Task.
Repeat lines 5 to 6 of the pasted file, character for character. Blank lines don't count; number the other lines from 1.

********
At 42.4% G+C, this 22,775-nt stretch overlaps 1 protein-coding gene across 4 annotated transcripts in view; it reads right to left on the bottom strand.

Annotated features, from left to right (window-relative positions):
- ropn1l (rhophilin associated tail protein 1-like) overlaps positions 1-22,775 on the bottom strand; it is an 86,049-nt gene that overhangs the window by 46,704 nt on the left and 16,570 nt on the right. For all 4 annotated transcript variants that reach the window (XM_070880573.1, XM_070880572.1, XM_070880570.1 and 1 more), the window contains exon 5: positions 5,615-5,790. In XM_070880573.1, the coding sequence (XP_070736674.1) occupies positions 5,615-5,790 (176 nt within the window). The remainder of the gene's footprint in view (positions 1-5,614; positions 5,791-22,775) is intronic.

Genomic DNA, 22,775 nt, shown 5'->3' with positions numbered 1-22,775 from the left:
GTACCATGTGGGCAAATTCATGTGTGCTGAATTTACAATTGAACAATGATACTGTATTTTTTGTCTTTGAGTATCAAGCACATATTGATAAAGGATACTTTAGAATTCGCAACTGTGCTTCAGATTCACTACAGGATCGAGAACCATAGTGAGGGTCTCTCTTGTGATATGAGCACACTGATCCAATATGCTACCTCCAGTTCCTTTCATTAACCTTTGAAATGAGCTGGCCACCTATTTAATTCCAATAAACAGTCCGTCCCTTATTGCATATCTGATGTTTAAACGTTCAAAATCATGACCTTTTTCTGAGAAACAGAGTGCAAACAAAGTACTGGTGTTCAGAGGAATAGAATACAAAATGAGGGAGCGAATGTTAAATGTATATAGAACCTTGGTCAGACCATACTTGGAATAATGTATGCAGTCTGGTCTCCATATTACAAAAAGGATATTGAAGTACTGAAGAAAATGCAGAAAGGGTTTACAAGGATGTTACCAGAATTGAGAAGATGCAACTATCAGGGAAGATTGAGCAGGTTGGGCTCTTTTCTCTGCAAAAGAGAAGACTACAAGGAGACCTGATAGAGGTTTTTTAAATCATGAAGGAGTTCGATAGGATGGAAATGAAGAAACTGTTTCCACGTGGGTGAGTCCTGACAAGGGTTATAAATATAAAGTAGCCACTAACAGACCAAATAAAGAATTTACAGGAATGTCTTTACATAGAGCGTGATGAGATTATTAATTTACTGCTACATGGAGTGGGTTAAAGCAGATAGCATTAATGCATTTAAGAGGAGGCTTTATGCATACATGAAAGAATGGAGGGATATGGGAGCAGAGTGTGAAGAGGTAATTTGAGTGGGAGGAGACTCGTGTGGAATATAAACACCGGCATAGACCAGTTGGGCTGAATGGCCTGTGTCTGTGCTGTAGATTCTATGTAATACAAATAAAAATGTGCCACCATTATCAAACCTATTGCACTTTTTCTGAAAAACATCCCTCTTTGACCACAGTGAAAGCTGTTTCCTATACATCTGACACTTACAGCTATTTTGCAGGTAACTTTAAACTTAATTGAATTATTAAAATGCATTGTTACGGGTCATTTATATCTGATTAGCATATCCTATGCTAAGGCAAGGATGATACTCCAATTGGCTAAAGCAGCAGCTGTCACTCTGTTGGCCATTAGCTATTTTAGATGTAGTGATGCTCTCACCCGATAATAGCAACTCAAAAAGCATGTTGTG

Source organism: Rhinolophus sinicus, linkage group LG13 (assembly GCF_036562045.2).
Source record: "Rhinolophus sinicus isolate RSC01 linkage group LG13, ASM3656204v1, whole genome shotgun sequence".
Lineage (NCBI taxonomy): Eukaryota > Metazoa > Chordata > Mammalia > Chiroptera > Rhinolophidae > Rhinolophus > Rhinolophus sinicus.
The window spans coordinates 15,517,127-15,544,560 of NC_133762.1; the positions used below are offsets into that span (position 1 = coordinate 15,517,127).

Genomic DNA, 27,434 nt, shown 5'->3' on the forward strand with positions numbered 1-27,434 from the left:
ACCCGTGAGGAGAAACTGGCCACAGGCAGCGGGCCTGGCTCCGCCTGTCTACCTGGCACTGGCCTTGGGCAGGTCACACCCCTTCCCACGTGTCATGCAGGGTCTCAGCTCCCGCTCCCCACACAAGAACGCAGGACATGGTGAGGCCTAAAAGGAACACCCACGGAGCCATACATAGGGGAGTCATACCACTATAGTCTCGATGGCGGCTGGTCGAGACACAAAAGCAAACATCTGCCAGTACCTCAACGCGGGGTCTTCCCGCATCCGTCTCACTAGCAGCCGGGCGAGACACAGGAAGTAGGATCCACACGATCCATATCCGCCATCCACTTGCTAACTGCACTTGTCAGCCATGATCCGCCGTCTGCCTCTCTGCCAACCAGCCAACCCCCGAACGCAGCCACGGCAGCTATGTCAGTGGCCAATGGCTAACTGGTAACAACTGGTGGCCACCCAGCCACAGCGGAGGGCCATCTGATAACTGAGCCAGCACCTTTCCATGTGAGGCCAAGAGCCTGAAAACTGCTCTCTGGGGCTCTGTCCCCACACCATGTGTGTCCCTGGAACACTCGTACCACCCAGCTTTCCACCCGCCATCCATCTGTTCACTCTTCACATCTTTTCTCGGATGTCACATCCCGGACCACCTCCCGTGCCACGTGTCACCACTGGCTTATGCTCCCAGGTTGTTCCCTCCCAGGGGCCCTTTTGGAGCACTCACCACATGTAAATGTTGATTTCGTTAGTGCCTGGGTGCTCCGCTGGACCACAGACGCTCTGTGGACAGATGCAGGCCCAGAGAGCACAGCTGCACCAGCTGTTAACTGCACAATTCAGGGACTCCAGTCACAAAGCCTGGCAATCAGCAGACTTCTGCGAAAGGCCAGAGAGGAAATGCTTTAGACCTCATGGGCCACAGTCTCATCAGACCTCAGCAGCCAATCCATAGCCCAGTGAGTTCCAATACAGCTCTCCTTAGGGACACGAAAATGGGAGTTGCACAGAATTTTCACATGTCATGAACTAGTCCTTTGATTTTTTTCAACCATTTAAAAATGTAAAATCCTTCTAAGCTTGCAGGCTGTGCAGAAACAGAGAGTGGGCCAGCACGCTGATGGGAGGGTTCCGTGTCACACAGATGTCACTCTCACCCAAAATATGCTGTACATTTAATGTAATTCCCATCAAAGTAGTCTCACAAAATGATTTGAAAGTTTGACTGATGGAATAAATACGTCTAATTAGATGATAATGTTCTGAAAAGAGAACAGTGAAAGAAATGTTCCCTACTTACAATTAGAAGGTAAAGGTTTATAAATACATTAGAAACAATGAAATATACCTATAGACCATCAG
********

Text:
GTACCATGTGGGCAAATTCATGTGTGCTGAATTTACAATTGAACAATGATACTGTATTTTTTGTCTTTGAGTATCAAGCACATATTGATAAAGGATACTTTAGAATTCGCAACTGTGCTTCAGATTCACTACAGGATCGAGAACCATAGTGAGGGTCTCTCTTGTGATATGAGCACACTGATCCAATATGCTACCTCCAGTTCCTTTCATTAACCTTTGAAATGAGCTGGCCACCTATTTAATTCCAATAAACAGTCCGTCCCTTATTGCATATCTGATGTTTAAACGTTCAAAATCATGACCTTTTTCTGAGAAACAGAGTGCAAACAAAGTACTGGTGTTCAGAGGAATAGAATACAAAATGAGGGAGCGAATGTTAAATGTATATAGAACCTTGGTCAGACCATACTTGGAATAATGTATGCAGTCTGGTCTCCATATTACAAAAAGGATATTGAAGTACTGAAGAAAATGCAGAAAGGGTTTACAAGGATGTTACCAGAATTGAGAAGATGCAACTATCAGGGAAGATTGAGCAGGTTGGGCTCTTTTCTCTGCAAAAGAGAAGACTACAAGGAGACCTGATAGAGGTTTTTTAAATCATGAAGGAGTTCGATAGGATGGAAATGAAGAAACTGTTTCCACGTGGGTGAGTCCTGACAAGGGTTATAAATATAAAGTAGCCACTAACAGACCAAATAAAGAATTTACAGGAATGTCTTTACATAGAGCGTGATGAGATTATTAATTTACTGCTACATGGAGTGGGTTAAAGCAGATAGCATTAATGCATTTAAGAGGAGGCTTTATGCATACATGAAAGAATGGAGGGATATGGGAGCAGAGTGTGAAGAGGTAATTTGAGTGGGAGGAGACTCGTGTGGAATATAAACACCGGCATAGACCAGTTGGGCTGAATGGCCTGTGTCTGTGCTGTAGATTCTATGTAATACAAATAAAAATGTGCCACCATTATCAAACCTATTGCACTTTTTCTGAAAAACATCCCTCTTTGACCACAGTGAAAGCTGTTTCCTATACATCTGACACTTACAGCTATTTTGCAGGTAACTTTAAACTTAATTGAATTATTAAAATGCATTGTTACGGGTCATTTATATCTGATTAGCATATCCTATGCTAAGGCAAGGATGATACTCCAATTGGCTAAAGCAGCAGCTGTCACTCTGTTGGCCATTAGCTATTTTAGATGTAGTGATGCTCTCACCCGATAATAGCAACTCAAAAAGCATGTTGTG

Source organism: Rhinolophus sinicus, linkage group LG13 (assembly GCF_036562045.2).